Tomlinson has been a touchdown waiting to happen for nearly two months, by running, catching or throwing. The star running back once again saved San Diego on Sunday, keying yet another second-half rally to give the AFC West leaders a 21-14 win over the Oakland Raiders, their fifth straight victory.
The way they have been rallying and winning, even with boneheaded plays such as the one receiver Vincent Jackson made, the Chargers (9-2) might have something special going after so many seasons of false hopes and brutal play.
"I certainly hope so, because I might have a heart attack pretty soon," said Tomlinson.
Tomlinson rushed for two touchdowns and broke out a favorite San Diego trick by throwing for another, a 19-yard pass to tight end Antonio Gates to tie the score, 14-14, with 9:46 left.
Four plays before, Jackson nearly gave away the ball.
With the Chargers trailing, 14-7, and facing fourth-and-two from the Raiders' 40, Jackson made a diving catch of a 13-yard pass from Philip Rivers, rolled to the ground untouched, then stood up and spun the ball forward in celebration. Oakland's Fabian Washington jumped on the ball.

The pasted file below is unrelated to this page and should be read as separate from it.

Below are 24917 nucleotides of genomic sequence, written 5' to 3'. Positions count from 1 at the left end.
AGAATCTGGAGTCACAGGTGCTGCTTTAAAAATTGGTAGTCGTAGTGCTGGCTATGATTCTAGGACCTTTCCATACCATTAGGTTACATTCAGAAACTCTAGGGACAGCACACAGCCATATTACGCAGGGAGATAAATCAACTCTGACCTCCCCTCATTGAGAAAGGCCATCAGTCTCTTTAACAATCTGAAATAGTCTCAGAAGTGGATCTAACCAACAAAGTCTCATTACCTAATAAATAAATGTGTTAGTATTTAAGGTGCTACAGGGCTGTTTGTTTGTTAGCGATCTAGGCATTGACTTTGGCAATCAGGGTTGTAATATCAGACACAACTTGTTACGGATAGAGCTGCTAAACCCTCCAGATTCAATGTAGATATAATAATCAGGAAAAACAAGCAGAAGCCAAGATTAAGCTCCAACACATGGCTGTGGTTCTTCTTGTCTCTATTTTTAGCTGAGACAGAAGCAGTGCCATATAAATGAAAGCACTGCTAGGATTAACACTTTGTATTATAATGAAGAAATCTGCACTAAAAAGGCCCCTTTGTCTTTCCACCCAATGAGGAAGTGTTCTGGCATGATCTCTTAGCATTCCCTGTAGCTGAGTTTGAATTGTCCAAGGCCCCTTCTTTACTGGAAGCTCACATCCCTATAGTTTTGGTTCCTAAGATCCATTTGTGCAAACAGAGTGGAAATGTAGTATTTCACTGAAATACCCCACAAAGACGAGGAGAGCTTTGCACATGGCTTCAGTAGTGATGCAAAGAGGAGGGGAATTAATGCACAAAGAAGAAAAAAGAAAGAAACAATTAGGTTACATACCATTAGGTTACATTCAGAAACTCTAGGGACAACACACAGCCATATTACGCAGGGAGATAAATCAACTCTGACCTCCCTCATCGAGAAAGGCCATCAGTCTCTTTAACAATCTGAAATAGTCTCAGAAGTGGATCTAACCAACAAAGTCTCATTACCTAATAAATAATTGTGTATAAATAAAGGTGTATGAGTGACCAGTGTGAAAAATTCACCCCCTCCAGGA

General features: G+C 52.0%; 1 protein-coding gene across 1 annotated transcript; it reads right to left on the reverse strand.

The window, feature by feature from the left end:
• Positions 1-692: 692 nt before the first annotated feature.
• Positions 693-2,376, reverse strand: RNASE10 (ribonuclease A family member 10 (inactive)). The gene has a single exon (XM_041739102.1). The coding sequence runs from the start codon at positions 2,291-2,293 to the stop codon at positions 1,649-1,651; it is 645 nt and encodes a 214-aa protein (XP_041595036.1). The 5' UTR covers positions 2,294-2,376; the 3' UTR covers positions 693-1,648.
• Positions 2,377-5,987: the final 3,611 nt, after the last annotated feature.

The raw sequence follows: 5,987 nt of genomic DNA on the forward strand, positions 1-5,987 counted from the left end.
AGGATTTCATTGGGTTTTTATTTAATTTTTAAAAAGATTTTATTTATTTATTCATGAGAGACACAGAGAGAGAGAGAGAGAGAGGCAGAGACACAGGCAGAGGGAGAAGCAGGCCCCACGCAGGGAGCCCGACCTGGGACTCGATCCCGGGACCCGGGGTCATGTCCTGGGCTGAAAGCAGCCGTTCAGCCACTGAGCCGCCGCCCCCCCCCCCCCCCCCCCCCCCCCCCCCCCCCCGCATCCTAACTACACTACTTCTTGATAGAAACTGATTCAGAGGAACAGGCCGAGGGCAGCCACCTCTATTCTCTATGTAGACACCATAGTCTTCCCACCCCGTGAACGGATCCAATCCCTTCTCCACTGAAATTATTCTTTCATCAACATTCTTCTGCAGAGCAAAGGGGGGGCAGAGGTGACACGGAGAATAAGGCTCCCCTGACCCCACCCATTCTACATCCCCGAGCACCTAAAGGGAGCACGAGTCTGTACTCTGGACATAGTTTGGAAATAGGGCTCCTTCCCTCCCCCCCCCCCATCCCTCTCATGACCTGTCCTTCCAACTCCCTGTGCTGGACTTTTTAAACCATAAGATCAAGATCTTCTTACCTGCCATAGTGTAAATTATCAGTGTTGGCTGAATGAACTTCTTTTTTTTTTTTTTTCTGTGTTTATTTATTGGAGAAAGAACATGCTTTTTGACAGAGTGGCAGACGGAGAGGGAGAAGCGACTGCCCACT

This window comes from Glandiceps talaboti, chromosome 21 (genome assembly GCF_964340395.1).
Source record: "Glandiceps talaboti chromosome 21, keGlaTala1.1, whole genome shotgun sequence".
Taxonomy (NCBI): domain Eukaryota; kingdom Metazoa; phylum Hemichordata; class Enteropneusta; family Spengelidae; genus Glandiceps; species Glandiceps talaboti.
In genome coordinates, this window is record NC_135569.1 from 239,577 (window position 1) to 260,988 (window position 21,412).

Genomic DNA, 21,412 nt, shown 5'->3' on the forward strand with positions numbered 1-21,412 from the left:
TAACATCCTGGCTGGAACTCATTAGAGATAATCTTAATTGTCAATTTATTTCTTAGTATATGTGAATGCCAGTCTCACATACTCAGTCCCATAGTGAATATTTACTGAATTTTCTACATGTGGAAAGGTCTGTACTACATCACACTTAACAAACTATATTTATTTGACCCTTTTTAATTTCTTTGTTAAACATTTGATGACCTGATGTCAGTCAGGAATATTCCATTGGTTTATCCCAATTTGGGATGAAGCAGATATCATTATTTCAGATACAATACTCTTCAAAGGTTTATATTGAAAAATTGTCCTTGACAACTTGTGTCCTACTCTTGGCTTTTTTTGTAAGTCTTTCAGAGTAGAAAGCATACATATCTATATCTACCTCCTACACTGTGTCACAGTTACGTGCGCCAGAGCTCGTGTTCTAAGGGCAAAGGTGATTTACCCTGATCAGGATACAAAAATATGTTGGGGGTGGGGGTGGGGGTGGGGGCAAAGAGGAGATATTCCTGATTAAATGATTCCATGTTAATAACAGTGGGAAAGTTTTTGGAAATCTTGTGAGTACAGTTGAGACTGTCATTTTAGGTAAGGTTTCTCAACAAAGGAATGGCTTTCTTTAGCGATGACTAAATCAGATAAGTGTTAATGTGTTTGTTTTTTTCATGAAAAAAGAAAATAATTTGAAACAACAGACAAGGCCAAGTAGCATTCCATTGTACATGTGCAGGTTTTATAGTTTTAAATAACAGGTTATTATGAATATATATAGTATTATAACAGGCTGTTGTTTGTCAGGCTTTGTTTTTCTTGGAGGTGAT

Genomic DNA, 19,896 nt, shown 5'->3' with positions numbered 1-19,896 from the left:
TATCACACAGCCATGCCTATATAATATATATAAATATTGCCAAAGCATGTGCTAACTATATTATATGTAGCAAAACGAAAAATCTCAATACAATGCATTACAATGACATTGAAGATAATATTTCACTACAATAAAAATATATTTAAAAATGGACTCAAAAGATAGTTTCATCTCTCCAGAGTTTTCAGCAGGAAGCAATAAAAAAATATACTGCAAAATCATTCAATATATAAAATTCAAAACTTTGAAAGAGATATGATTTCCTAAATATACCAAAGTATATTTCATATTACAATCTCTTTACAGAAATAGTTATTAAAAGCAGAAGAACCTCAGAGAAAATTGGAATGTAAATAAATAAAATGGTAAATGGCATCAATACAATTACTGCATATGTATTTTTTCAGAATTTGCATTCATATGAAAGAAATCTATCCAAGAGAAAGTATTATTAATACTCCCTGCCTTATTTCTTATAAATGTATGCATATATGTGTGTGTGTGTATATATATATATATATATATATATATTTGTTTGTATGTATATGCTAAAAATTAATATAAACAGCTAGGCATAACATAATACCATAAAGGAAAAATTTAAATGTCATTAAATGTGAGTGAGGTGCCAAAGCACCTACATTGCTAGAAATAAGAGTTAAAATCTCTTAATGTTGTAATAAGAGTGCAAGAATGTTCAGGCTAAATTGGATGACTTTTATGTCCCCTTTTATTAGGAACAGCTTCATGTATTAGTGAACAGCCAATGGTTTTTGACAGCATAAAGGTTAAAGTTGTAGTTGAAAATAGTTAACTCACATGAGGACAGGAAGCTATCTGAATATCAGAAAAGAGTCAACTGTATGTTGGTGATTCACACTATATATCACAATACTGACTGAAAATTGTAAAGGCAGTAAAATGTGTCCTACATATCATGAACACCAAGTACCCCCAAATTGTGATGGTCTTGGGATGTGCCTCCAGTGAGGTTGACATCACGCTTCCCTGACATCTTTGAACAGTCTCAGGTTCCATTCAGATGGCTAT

"My emotions just got me for a second," said Jackson, a second-year pro.
Referee Mike Carey originally signaled Oakland's possession and the Raiders' offense came on the field. The Raiders (2-9) rushed to the line of scrimmage, but umpire Garth DeFelice told them to hold up while Carey huddled with other officials.
Then it was ruled an illegal forward pass, with Carey saying that with the penalty, the Chargers didn't have enough yardage for the first down, and it was Raiders' ball.
Then he ruled the Chargers did have enough yards for a first down, at the 32.
"I think we have a new rule about to happen," Raiders quarterback Aaron Brooks said. "What's the difference between a spike and a little flippity-flip, or whatever he did?"
Brooks felt the Raiders would have won if they had gotten the ball. Instead, they lost their seventh straight to San Diego.